Termites are Mother Nature’s way of recycling dead wood, as well as aerating the soil and increasing its fertility. They are an import food source for other insects, spiders, reptiles, amphibians and birds; they are essential for the wellbeing of the environment.
However, if allowed to feed within the walls of a house, they can turn a small problem into a pain in the neck and a huge dent in the wallet.
“Termites are everywhere in the soil. They are highly beneficial in the soil habitat. We want them in the soil,” said Brad Kard, structural and urban entomologist with Oklahoma State University’s Division of Agricultural Sciences and Natural Resources. “We just don’t want them chewing on our structures.”
In Oklahoma, March through May serves as swarming months for mature reproductive adult termites that are on a mission to start new colonies in a suitable environment. There are several key points stressed by Kard that homeowners can implement to reduce the chance of termites becoming a problem.
The first rule of termite management is to remove termite food sources around or near the home. This is generally referred to as “sanitation.”
“A homeowner should conduct a thorough external and internal inspection of their home, and if mud tubes are found they should be scraped off walls and siding,” Kard said. “All pieces of wood and wood debris in the planter bed, dead shrubs and any paper or cardboard that may be on the ground near the home should be removed.”
Included in this is firewood, which should not be placed against the house, as well as wood-chip mulch, which also creates a desirable habitat for termites.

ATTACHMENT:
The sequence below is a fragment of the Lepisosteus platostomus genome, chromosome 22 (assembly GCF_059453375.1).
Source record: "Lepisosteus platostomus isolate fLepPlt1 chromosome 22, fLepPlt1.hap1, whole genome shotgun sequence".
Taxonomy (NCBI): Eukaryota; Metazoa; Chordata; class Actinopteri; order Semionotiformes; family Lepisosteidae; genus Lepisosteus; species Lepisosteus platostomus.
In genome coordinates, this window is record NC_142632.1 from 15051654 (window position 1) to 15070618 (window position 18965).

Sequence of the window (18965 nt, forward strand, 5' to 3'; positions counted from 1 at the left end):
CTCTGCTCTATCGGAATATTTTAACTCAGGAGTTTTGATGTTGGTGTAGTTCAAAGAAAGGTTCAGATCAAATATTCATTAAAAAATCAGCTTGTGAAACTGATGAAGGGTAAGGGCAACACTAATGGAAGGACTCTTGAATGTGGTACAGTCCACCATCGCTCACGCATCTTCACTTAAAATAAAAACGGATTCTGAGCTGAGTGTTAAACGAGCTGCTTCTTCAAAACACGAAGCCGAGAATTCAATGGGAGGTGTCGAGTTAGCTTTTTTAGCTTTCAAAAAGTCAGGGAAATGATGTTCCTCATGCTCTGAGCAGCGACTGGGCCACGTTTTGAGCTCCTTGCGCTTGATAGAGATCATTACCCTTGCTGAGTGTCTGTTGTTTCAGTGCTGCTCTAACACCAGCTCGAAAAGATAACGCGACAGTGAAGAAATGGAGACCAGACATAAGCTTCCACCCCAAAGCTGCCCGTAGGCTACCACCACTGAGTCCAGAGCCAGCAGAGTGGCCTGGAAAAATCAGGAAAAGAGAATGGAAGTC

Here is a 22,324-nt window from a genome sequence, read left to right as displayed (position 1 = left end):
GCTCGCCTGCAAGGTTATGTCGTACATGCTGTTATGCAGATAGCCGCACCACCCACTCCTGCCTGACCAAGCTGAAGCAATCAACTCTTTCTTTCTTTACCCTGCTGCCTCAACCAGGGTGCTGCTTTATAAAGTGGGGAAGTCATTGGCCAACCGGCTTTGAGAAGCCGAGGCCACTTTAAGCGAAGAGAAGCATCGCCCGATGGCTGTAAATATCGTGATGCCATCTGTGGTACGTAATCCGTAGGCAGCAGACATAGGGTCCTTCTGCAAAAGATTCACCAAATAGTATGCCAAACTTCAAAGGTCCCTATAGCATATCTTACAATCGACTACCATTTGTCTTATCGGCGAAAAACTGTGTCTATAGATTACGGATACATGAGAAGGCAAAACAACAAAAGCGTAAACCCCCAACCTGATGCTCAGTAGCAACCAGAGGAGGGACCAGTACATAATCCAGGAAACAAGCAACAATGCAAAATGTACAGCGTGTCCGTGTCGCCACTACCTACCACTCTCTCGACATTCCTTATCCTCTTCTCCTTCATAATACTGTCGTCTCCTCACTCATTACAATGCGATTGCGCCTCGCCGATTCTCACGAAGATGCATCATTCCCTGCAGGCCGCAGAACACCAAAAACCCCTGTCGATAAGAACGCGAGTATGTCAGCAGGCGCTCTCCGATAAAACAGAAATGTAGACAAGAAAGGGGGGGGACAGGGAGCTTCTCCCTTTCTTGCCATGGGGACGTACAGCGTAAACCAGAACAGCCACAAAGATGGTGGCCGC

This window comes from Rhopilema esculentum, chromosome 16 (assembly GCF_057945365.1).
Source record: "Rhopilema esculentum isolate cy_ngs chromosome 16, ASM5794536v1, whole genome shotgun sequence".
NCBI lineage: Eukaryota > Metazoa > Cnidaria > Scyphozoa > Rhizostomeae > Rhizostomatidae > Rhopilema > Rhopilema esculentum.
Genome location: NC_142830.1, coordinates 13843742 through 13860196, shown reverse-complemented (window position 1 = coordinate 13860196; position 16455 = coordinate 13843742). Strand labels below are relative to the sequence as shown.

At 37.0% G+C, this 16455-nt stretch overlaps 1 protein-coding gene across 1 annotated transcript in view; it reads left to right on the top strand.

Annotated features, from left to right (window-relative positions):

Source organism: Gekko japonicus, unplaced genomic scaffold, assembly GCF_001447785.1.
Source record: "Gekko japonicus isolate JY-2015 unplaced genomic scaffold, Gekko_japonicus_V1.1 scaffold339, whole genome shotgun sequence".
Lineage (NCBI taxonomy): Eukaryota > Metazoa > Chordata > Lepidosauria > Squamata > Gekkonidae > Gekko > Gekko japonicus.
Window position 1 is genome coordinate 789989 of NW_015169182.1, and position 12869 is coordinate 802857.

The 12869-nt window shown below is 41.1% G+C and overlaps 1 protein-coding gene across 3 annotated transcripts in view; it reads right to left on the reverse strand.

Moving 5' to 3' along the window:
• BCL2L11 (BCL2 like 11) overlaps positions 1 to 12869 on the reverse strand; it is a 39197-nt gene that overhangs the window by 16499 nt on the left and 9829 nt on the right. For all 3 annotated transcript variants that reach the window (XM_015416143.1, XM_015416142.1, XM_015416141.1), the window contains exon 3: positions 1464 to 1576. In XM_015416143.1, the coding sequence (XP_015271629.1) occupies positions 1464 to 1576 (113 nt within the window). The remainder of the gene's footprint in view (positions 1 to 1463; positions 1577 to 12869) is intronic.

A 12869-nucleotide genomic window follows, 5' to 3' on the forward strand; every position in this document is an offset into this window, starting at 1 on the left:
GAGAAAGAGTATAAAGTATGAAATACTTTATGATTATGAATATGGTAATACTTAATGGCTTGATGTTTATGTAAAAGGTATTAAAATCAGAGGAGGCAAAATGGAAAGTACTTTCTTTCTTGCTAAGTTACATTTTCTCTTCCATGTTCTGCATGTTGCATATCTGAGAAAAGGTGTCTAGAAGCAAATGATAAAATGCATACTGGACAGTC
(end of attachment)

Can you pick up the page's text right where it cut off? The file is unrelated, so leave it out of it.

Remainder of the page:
Kard, a faculty member in the OSU department of entomology and plant pathology, suggests raking mulch at least six inches away from the exterior walls. In addition, rain gutters should be kept free of debris and water should drain away from the house.
“Wet soil, and water around or under a house, creates conducive conditions for termite survival and proliferation,” he said. “If sanitation and water problems are not first eliminated, then it is nearly impossible to manage and remove termites from a structure.”
Those building a house can eliminate many problems during the construction phase by simply making sure there is no scrap wood lying around the house during and after construction, including grade stakes used during concrete pouring. Also, removing tree stumps up to 75 feet away from the house is recommended.
Kard said all wood-to-soil contact must be eliminated, even if the wood is treated.
Other options for homebuilders are making sure all stem walls are solid; using termite shields or stainless steel mesh on top of the stem wall; using preservative-treated wood; pouring a monolithic slab foundation, so that termites cannot find a hidden way up through cracks in the slab or cold joints; and possibly using post-tension-steel slabs to reduce slab settling and cracking.
“The general concept is to ‘build out’ termites during the construction process,” Kard said. “By completing these steps, the homeowner has already avoided 90 percent of his or her potential termite problem.”
Oklahoma State University, U. S. Department of Agriculture, State and Local governments cooperating. Oklahoma State University in compliance with Title VI and VII of the Civil Rights Act of 1964, Executive Order 11246 as amended, Title IX of the Education Amendments of 1972, Americans with Disabilities Act of 1990, and other federal and state laws and regulations, does not discriminate on the basis of race, color, national origin, gender, age, religion, disability, or status as a veteran in any of its policies, practices, or procedures, and is an equal opportunity employer.
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